Modern fuel injection systems use a computer to control the flow of fuel to your engine. The fuel injection system parts include sensors and injectors that must work together to ensure the fuel to air ratio is correct, or the engine will not run properly. Diagnostics are often the best way to tell when something is not working correctly, but if the vehicle is not running correctly, you may notice drivability problems.
One common issue that you may notice if you have electronic fuel injection system issues is an engine that is hard to start. If you have a fuel injector underperforming or a limited fuel flow to the system, the engine may need to turn over longer than usual to get enough fuel to start.
This situation is often caused by a fuel pump that is not working right or fuel injectors that are dirty and need to be cleaned. If an injector is damaged, you may need to replace one or multiple injectors in the system. Most auto parts stores carry fuel injection system parts, or your repair tech can get the parts for you when they do the work on the vehicle.
Rough Idle Or Stalling
Another indication that the EFI system needs repair is rough idling when you are stopped or engine stalling at stoplights and intersections. Dirty fuel injectors or sensors that are not working correctly may misreport conditions, and the computer may not be able to correct the problem.
Your repair tech may need to run a diagnostic check on each injector to determine if it is working correctly and replace faulty or damaged injectors with new ones. The engine management computer will show error codes when plugged into the diagnostic computer if there is a problem with the system, and in most cases, it can pinpoint which injectors are not working correctly.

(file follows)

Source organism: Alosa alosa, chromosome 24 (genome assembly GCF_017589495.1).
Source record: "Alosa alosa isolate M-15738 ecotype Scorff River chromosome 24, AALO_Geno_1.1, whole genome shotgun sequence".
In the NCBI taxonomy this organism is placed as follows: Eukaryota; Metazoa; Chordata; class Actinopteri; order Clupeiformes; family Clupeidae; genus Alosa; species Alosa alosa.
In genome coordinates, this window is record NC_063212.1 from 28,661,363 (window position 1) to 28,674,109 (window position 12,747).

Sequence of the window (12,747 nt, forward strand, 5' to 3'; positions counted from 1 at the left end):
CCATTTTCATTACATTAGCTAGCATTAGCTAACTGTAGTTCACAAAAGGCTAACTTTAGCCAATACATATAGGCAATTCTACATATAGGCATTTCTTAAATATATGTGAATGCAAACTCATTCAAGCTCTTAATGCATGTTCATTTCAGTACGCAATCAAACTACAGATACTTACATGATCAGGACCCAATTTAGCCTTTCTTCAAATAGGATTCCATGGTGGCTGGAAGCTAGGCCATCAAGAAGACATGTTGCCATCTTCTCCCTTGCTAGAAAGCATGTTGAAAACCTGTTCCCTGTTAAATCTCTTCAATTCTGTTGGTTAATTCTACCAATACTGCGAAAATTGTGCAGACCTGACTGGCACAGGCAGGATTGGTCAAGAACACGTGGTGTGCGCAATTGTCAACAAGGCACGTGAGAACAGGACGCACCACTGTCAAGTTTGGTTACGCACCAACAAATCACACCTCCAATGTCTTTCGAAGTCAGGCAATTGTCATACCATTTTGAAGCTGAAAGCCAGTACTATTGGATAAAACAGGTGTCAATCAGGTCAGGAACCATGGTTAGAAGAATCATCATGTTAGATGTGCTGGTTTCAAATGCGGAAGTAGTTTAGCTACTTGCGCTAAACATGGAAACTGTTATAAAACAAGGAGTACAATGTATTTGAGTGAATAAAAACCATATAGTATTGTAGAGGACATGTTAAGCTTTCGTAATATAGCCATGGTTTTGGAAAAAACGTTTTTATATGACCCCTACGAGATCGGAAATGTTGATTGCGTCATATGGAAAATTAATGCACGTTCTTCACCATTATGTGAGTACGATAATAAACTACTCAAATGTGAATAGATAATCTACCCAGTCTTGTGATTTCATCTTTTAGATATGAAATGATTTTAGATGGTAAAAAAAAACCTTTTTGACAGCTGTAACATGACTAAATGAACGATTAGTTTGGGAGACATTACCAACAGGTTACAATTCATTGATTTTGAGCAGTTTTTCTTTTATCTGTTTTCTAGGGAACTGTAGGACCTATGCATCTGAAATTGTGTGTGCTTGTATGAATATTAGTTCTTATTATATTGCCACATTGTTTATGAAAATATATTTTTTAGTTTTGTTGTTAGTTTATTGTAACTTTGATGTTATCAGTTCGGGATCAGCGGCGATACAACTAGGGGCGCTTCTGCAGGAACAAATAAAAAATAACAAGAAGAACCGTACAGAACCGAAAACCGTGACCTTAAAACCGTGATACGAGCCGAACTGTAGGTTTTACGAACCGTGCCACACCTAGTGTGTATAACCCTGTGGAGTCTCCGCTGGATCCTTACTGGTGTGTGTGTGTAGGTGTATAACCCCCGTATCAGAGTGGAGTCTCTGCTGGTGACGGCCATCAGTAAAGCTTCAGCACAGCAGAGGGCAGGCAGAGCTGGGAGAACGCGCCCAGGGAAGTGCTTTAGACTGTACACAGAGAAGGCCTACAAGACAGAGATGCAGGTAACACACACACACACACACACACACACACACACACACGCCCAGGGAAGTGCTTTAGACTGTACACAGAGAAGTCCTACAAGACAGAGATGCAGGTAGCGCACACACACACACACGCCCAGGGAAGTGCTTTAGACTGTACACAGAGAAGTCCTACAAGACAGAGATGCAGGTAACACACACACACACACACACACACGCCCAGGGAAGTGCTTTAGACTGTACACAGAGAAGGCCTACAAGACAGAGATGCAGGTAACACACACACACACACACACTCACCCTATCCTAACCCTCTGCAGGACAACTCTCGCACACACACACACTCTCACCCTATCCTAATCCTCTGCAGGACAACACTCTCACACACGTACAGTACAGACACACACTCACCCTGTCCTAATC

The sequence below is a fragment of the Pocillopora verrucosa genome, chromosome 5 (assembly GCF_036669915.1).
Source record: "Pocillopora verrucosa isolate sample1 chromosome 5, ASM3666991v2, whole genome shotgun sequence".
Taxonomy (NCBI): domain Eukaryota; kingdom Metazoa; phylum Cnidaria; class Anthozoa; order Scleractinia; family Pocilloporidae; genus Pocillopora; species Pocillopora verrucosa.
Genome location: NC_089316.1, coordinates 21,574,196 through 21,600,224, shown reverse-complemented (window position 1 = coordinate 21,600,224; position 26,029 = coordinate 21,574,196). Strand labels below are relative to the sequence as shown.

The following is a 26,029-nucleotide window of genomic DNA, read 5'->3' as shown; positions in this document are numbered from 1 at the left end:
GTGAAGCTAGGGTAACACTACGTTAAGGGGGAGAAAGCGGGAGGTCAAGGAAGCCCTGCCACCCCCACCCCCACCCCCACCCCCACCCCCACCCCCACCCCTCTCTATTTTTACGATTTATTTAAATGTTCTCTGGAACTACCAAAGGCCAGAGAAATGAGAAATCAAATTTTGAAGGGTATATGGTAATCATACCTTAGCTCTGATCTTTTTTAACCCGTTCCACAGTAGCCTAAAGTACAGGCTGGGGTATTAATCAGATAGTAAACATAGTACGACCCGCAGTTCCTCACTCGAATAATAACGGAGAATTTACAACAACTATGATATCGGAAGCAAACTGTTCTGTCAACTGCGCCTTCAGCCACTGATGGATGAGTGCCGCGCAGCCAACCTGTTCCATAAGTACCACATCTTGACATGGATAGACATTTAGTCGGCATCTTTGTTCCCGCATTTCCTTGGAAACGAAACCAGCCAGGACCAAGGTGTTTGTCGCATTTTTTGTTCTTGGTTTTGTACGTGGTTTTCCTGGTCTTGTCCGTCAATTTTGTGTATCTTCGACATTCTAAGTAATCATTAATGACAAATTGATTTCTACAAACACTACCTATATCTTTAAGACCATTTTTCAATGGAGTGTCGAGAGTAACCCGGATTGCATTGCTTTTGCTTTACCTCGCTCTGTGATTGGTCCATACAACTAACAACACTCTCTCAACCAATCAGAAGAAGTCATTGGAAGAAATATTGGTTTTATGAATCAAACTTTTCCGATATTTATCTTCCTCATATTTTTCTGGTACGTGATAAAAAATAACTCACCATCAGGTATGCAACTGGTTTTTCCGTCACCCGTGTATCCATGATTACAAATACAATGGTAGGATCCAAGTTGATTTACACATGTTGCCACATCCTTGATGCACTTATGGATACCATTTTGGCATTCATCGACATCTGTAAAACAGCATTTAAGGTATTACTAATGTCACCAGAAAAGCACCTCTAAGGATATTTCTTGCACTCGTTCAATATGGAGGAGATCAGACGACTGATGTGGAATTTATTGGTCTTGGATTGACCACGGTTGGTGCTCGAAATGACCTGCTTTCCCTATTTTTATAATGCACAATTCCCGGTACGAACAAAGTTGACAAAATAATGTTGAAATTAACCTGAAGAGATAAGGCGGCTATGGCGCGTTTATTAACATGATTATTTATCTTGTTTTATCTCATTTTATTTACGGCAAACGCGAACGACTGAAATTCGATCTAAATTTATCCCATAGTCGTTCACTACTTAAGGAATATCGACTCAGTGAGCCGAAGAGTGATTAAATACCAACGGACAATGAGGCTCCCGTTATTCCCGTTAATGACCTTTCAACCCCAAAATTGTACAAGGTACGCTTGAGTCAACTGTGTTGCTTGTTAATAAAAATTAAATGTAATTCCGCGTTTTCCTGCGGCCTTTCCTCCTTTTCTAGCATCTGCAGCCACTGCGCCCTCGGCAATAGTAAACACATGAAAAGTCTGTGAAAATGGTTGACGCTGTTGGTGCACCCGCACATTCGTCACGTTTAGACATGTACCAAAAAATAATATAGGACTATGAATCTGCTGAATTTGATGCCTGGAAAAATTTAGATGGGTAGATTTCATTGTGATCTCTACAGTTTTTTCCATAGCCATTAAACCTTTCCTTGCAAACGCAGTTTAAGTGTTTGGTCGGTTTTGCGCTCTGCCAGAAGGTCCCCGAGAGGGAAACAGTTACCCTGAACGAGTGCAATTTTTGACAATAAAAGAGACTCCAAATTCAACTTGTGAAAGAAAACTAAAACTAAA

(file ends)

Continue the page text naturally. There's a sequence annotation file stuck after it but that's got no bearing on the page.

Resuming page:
Without having the diagnostics run, it is hard to determine where to start, and replacing all the injectors because you don't know which one is bad could be costly.
Excessive Fuel Usage
If you notice your car using more fuel than usual, you may want to take it in and have a repair tech check the EFI system. In rare cases, the electronic fuel injection system can force too much fuel through the system and burn more fuel than it should. This creates a rich condition in the engine, potentially causing damage or time if it is not repaired.
This situation is most common when a sensor in the system fails, and the computer thinks the engine needs additional fuel to operate correctly. Repairing it involves tracking down the faulty sensor and replacing it so that the engine management computer can adjust the fuel flow through the EFI system.
For more information about fuel injection system parts, contact a local auto shop.Share